Yesterday, I had a conversation with a Simple Dollar reader named Kip, who brought up the classic novel Silas Marner by George Eliot (if you’d like to read it, here’s the entire text, or if you’d just like a summary, here are the Sparknotes). I was so inspired by the conversation that I dug my copy of Silas Marner out and re-read most of the novel in a single sitting.
Silas Marner is a tale of the ups and downs of the life of the titular character, Silas, over the course of his adult life.
The middle part of the book is the part that consistently sticks in my head. After being falsely accused of theft and basically run out of his town, Silas becomes a miser, hoarding every dime that he earns. He keeps the money under his bed and counts it every night and, because he has become a social outcast by a mix of fortune and choice, the money is the center of his life.
One night, the money is stolen – all fifteen years’ worth of it. Silas is completely shaken by this, as you can well imagine. He doesn’t deal with it well and eventually becomes completely hysterical, having a breakdown in his home. As he is passed out from this episode, a woman and her small child are walking in the snow near his home. The woman takes a draught of opium, passes out, and dies in the snow. The child, looking for warmth, finds her way into Silas’s cottage and falls asleep near the fire, almost exactly in the spot where Silas last left his money before it was stolen.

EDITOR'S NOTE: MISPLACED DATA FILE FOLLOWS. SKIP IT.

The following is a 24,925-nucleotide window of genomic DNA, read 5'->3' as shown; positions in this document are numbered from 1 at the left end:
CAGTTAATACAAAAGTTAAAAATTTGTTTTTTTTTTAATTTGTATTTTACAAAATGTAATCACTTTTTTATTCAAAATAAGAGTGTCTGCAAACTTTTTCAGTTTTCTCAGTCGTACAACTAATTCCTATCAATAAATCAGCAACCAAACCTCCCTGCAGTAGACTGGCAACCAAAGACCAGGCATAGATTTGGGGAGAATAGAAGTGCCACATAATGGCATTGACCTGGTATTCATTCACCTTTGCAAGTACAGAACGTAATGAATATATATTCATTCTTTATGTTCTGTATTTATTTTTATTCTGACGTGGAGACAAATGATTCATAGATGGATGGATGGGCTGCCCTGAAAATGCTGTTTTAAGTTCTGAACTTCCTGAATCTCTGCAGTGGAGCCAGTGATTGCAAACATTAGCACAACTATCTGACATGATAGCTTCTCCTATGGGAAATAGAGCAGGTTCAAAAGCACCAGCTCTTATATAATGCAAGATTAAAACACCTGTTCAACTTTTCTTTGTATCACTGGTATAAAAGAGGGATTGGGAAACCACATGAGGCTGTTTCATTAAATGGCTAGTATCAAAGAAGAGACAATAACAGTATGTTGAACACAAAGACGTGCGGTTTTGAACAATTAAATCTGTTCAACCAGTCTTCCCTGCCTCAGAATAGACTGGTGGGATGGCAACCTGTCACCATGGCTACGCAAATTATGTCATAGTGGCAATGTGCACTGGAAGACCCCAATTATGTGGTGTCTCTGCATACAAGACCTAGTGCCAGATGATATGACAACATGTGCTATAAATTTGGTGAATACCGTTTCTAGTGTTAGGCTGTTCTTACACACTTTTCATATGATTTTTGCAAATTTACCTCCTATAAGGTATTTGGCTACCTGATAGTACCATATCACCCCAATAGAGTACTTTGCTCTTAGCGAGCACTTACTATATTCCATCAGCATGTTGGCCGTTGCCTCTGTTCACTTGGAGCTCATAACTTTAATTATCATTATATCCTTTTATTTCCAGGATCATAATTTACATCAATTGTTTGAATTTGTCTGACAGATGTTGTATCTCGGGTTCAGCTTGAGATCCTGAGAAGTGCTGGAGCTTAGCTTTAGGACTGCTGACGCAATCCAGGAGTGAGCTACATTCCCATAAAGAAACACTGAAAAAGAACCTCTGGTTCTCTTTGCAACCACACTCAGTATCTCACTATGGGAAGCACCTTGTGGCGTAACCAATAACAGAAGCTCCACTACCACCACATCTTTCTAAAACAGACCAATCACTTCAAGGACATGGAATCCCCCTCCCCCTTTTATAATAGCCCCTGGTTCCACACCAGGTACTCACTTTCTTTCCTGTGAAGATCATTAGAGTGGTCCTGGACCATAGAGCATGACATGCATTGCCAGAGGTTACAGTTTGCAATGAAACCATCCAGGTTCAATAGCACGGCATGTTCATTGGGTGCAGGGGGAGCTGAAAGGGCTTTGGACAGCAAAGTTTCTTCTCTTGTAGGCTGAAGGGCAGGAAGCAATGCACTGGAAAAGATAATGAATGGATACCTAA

Silas awakens to find that his gold has been replaced by a golden haired child. Eventually, he adopts her and takes on the role of her father, which gives him an entirely new lease on life.
On the surface, Silas, in his miser years, is following good financial practice. He’s completely financially independent, he saves his money, he is an independent businessman (he’s a weaver), and he spends much less than he earns. This is often the very goal that many of us strive for.
Yet his life is so single-focused that one unfortunate event sent his entire life off of the rails, resulting in him having a breakdown in his home. In his pursuit of money, he failed to pursue a well-rounded life. It took the replacement of his money with the child for him to rediscover the beauty of life.
Never let the single-minded pursuit of wealth stand in the way of your life. The pursuit of wealth for wealth’s sake is an empty pursuit, one that will leave you without the things you most need when the time comes.
Instead, seek wealth with a purpose. Why are you making the choice to succeed financially? Are you seeking to provide a stable home for your family? Perhaps you have a passion that you’d like to chase that doesn’t earn a large income. Perhaps you’ve got a philanthropic bent.
Whatever that purpose is in your life, that purpose should be in the lead, not the money. Money is merely a tool to help you do the things you want to do.
What do you want to do today?